FOR EVERY DAY of the past three days, Walter Vorne woke up in the hospital with broken bones. Depending on how much earlier or later he’d wake up, compared to the day before, sometimes his arms would be broken, sometimes his ribs, sometimes both, and sometimes only his spine.
He was also famished. Not just hungry, but starving. Like he’d never eaten before. And judging by the vomit he’d wake up to on his chest and around his mouth, and the vomit that nurses would have to clean up throughout the night, repeatedly, the hunger made sense. Whatever he’d been eating was severely disagreeable. But it didn’t explain the broken bones.
The entire hospital would insist he was death-bound, undoubtedly, had he not been waking up every morning, feeling more relatively fresh than any near corpse should. Within the first hour of waking up, he’d usually moan off the pain. By breakfast, the breaks would be bruises. And by lunch, he’d be ready to go home. They called him a miracle, because he was one and because he had no other name. When he’d be picked up, usually and mysteriously dropped off in the hospital parking lot, he’d be naked. He’d also be broken—in ways most doctors had never seen.
And going off appearance alone, they might as well have just rolled him straight to the morgue. Whenever they’d find him — for the three consecutive nights that they had — not a single one of his bones would be attached in the way a normal set of bones should be. His legs and arms would be dislocated, his ribs would be twisted in reverse, sticking straight through his stomach, puncturing the skin, and arched out like kitchen knives wrapped in guts and bits of shredded entrails. His neck, completely broken, hung back over his shoulders like an open Pez dispenser. And his mouth, removed of teeth and tongue, drowned in a pool of his own blood.
Resident Nurse Rachel Finn tossed her stethoscope to the ground on the third day, resigning and denouncing everything she’d ever been taught, and fled to a convent in the midwest.
Doctors kept hush about Walter Vorne. With an origami patient curing itself overnight, they wanted answers before they started asking questions. Maybe Nurse Finn was right. Maybe there was a goddamn satanous wrath polluting this goddamn city.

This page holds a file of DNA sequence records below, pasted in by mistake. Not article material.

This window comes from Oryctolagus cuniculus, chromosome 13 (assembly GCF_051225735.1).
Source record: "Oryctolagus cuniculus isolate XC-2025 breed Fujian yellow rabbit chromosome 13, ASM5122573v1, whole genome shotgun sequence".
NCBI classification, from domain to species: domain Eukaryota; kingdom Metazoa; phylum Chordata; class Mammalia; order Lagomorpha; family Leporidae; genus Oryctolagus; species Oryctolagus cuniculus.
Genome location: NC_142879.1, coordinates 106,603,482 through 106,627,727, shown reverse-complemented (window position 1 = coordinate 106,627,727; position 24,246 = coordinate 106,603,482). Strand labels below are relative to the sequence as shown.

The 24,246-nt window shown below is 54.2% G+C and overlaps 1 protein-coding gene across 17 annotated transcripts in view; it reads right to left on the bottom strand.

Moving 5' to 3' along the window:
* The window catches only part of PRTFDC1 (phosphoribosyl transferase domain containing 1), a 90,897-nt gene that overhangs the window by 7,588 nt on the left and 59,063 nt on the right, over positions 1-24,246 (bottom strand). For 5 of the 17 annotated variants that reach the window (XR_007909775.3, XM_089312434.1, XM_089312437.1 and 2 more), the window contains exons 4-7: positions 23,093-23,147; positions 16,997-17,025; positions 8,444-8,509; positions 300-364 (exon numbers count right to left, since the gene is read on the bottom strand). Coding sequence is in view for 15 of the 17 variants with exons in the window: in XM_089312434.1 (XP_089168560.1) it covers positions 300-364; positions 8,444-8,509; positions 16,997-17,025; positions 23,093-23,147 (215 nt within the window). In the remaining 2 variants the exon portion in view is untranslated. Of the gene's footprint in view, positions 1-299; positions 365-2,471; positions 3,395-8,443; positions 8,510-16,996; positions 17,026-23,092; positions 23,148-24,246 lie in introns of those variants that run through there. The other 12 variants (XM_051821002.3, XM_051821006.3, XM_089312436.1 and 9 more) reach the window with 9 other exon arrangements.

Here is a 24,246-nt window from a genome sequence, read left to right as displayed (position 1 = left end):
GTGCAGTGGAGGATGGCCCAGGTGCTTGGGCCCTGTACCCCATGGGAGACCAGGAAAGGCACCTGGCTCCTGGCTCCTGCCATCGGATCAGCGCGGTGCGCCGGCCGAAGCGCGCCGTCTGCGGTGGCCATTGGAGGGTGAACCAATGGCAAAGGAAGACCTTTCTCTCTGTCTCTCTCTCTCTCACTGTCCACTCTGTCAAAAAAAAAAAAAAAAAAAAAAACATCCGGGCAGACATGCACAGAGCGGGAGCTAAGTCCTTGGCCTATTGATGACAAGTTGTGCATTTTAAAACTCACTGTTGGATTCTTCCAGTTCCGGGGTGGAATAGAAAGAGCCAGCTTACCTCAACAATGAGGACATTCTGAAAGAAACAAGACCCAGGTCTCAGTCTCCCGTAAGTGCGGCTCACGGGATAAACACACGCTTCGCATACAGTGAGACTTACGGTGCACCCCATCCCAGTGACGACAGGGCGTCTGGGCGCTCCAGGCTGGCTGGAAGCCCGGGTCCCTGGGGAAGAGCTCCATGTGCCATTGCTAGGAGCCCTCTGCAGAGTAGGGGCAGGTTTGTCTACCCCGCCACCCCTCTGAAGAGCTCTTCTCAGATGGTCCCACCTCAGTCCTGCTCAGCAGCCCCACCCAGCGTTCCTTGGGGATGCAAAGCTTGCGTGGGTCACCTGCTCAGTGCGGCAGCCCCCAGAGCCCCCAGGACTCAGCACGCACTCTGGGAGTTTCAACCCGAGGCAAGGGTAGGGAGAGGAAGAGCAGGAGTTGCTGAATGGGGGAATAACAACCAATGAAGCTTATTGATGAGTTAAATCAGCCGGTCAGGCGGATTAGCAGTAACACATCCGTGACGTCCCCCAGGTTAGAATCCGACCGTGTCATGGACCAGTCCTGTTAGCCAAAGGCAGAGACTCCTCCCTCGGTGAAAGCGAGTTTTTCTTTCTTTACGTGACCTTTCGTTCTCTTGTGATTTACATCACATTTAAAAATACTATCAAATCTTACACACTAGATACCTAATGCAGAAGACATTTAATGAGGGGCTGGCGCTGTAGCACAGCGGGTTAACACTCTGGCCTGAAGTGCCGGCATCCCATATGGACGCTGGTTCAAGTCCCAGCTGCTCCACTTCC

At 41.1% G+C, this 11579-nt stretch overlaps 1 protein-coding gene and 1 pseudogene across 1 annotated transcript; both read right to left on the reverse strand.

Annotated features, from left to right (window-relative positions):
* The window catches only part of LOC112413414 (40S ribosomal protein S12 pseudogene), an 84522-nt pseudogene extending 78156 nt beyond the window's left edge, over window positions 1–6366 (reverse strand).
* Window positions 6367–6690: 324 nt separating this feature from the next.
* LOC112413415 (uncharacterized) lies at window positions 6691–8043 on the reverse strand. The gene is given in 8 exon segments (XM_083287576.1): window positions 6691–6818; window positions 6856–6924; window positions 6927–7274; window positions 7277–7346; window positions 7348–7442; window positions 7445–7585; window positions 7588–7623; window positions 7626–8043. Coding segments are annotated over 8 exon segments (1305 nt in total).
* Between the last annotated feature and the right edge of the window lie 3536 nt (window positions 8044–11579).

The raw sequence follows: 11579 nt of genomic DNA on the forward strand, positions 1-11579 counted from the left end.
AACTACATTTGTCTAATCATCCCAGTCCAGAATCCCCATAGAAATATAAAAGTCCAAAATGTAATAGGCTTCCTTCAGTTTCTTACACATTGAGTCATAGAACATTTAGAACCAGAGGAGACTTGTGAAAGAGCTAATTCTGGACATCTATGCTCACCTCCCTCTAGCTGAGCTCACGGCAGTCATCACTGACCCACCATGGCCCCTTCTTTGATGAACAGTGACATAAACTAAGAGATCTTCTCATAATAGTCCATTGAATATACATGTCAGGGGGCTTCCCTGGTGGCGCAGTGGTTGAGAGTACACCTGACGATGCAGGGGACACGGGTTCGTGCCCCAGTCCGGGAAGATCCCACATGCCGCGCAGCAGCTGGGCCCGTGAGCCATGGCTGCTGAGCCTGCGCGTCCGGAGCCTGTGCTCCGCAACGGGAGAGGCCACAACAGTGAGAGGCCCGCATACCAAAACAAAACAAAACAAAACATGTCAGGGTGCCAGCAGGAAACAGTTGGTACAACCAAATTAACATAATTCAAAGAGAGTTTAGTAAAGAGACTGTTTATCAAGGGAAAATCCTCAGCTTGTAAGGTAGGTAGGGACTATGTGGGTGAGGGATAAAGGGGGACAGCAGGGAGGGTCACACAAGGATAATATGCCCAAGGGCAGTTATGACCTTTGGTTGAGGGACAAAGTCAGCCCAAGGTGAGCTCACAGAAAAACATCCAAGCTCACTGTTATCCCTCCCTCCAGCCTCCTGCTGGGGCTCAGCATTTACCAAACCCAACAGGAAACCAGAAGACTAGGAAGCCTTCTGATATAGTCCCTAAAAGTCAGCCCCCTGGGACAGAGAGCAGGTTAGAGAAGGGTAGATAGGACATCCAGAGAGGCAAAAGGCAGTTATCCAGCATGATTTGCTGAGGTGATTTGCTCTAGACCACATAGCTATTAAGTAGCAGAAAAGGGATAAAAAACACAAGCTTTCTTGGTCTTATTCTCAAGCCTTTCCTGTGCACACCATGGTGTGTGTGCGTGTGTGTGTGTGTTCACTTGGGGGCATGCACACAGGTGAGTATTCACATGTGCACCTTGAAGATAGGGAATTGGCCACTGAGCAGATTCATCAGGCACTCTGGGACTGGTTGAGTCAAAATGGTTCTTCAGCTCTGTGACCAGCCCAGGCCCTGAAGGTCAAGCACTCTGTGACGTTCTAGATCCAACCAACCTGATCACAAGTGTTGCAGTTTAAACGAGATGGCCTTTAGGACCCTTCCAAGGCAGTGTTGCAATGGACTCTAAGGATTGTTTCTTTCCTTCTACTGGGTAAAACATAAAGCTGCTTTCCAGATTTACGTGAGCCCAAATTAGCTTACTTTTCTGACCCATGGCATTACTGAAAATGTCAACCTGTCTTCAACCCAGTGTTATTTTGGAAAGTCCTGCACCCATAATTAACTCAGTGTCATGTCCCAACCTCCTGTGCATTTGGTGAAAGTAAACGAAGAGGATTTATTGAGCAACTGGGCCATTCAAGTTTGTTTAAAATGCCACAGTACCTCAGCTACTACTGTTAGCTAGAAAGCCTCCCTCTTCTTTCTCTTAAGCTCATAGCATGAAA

Nevertheless, they rolled out Walter Vorne from the hospital all those three days after lunch. Whoever had a window would peek out, watching to see where he was walking off to, which direction, and if it was the way to their home. And then they’d go back to work, careful to watch what they ate if they were working a night shift, knowing what they’d have to stomach, knowing he’d surely be back.
The funny thing was — and it wasn’t funny at all, but that’s how people put it — was that for the exact three days that Walter Vorne’s obstructed body had ended up in the hospital parking lot, there had also been three consecutive days of reported missing people. And while the concept of missing people isn’t exactly novel, it was the amount of people missing that struck the interest of not only every nurse and doctor in the hospital, but nearly every person in their small town. Why it stood out was because, in those short three days, there was a count of 27 total missing people. Either the apocalypse was coming on strong and strange, or the mystery of Walter Vorne had expanded into more unfathomably, unanswerable circumstances.